Herschel Walker: 'Even Schumer' Told Biden Warnock Will Lose in Georgia
By Charles Kim | Saturday, 29 October 2022 10:40 AM EDT
Georgia GOP Senate candidate Herschel Walker told his rally audience Friday that "even" Senate Majority Leader Chuck Schumer, D-N.Y., told President Joe Biden that his opponent, Sen. Raphael Warnock, D-Ga., will lose the race.
"Even Chuck Schumer had to tell the president that Raphael Warnock is going to lose this race," Walker said during a rally for his Senate campaign Friday. "Chuck Schumer, when he's talking low, tells the truth. That's when they tell the truth: when they're whispering to each other. But he should have known he was going to lose this race when I got in; because unlike Raphael Warnock, I'm not a politician. I'm a warrior for God."
The former NFL superstar, endorsed by former President Donald Trump, is locked in a tight race, up by just an average of 1.6 percentage points over the Democratic incumbent, in a contest Real Clear Politics now calls a "toss up."
The FiveThirtyEight political polling website shows Warnock losing his advantage in the race since the middle of the month and is now calling the race "dead even."
Warnock's precipitous drop is being noticed by Democratic leaders including Schumer, who was caught on a hot mic Thursday while campaigning with Biden for New York's Democratic Gov. Kathy Hochul when he approached the president on the tarmac of Hancock Field Air National Guard Base in Syracuse, New York, CNN reported.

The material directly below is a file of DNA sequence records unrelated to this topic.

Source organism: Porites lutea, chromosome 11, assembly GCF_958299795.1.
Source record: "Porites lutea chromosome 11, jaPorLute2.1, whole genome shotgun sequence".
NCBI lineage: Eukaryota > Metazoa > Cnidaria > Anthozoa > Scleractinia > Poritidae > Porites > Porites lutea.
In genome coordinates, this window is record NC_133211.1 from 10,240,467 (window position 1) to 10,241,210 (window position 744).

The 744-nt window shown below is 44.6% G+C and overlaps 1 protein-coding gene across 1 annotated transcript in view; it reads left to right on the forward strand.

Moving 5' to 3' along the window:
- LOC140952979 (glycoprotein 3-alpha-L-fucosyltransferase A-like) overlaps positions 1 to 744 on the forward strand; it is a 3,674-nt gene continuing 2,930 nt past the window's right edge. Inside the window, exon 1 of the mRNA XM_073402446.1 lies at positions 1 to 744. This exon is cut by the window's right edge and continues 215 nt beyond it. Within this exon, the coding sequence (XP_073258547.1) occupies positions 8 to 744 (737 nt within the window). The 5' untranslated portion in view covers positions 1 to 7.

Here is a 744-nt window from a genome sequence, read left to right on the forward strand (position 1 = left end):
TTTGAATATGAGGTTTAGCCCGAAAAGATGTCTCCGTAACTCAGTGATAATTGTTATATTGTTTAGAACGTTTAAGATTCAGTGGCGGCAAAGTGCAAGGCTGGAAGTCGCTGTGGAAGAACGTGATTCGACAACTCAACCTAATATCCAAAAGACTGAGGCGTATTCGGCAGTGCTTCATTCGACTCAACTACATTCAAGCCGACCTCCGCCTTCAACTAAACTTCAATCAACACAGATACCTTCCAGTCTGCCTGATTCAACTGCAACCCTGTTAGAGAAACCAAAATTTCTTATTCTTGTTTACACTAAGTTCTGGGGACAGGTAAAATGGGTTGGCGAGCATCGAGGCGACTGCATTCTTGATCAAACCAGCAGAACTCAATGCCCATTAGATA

"The state where we're going downhill is Georgia," Schumer told Biden. "It's hard to believe that they will go for Herschel Walker. But our vote, our early turnout in Georgia is huge, huge."
A Monmouth University poll on Oct. 26 found that while the race is tightening, and even moving in Walker's favor, Warnock is still ahead with his favorability rating coming in at 52% compared to 43% for Walker.
"Walker's path to victory is narrow, but it's still there," Patrick Murray, director of the independent Monmouth University Polling Institute said in a press release announcing the poll. "He needs to get enough voters to overlook their misgivings about him to come over to his support or benefit from a turnout disparity among the two parties' base voters. At this point, the latter option looks like his better bet."
According to the polling, most early voters appear to be backing Warnock, which could be as many as 25% of all voters this cycle, according to the university.
"It's pretty reasonable to come up with turnout scenarios where either candidate is slightly ahead," Murray said. The unknown question is to what extent Republican enthusiasm on Election Day is able to overcome the Democratic advantage in early voting."